Accessibility of text over generic background color



One of the important parts of application development is to make it accessible to as many users as possible. This includes people with impaired vision, color blindness, impaired hearing, impaired dexterity, cognitive disabilities, and many other disabilities. Making an app accessible is challenging but rewarding. The difficulty is because the development team should pay attention to some details which often might be overlooked. Though besides some advanced accessibility support might be too expensive to add, there are still some basic best practices to ensure that your app development is heading in the right direction (and can be improved later over time). Basic accessibility support includes providing content descriptions, large enough touchable areas and ensuring good color contrast between foreground and background components. In this article, we’ll go in detail on the latest — color contrast. We’ll take a look at one specific situation I faced while developing FiberyUnofficial — my pet project, Android companion app for

Toolbar background

In Fibery (as in I guess any other similar tool) each entity has its color. The system generates one by default when a new entity type is created and then the user is free to change it. There is a screen on the web and in the app to see details of some particular entity (i.e. view all the fields). Of course, the best way to add “entity personality” to the entity details screen is to color it with the entity’s color. So, we’ll have a toolbar on top of the screen with the entity color background and text (with entity type name and id) on top. This is how it might look like:

NOTE: as Android theming doesn’t support dynamic creation, we’ll have to create everything manually. The good news is that for the toolbar we have all the needed methods to change the background and text colors dynamically. Also there is a way to add tint over images, so action icons in the toolbar can be tinted dynamically as well.

We change the toolbar color with:


This looks good, but it is just because the background color is light so black text looks good. If we have a dark background color then it won’t look nice:

Text color

To fix this we need to apply simple logic.

if (bgColor.isDark) {
} else {

The only thing left is to define how to understand whether bgColor is dark or light.

Alternative color models

The most common color model is RGB, I guess we all know it. It consists of three channels: one for red, second for green and third for blue. Changing values in channels result in a different color. But there are also other color models, among which there are HSL, HSV, etc. Here we’re interested in XYZ. Y parameter (which is luminance) is exactly the parameter we need to identify whether our color is dark or light. This value is defined in a range [0, 1], where 0 means the darkest color and 1 the lightest one. Luckily for us, we don’t need to do the color conversion ourselves, there is a handy utility method in the Android SDK already:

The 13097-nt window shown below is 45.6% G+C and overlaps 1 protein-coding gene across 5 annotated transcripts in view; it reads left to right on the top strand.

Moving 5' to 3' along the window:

It will return a float value between 0 and 1. The simplest logic of defining whether bgColor is dark or not is to compare with the middle value — 0.5:

fun isDarkColor(@ColorInt color: Int): Boolean {
    return ColorUtils.calculateLuminance(color) < 0.5

NOTE: this is exactly what one can find on StackOverflow after searching for dark color checking.

And finally the result:

Dark theme support

What we have already looks good, but at the same time we still have an issue if we decide to add support for dark theming, check it out:

Our toolbar looks too bright. And it is because of saturation of the color is too high. If we decide to follow design guidelines for a dark theme we’ll see that we need to de-saturate our color to make it “softer” for eyes when dark mode is enabled. What it means that we need to convert our RGB color into HSL or HSV (translated as hue, saturation, value) and reduce the second parameter responsible for saturation. Then convert the color back to RGB and use it as the background of toolbar. This time we’ll do some manual work by creating a special method for de-saturation, which under the hood will convert our color to HSV (as there is ready method for that in the Android SDK):

fun getDesaturatedColor(@ColorInt color: Int): Int {
    val result = FloatArray(size = 3)
    Color.colorToHSV(color, result)
    result[1] *= *0.6
    *return Color.HSVToColor(result)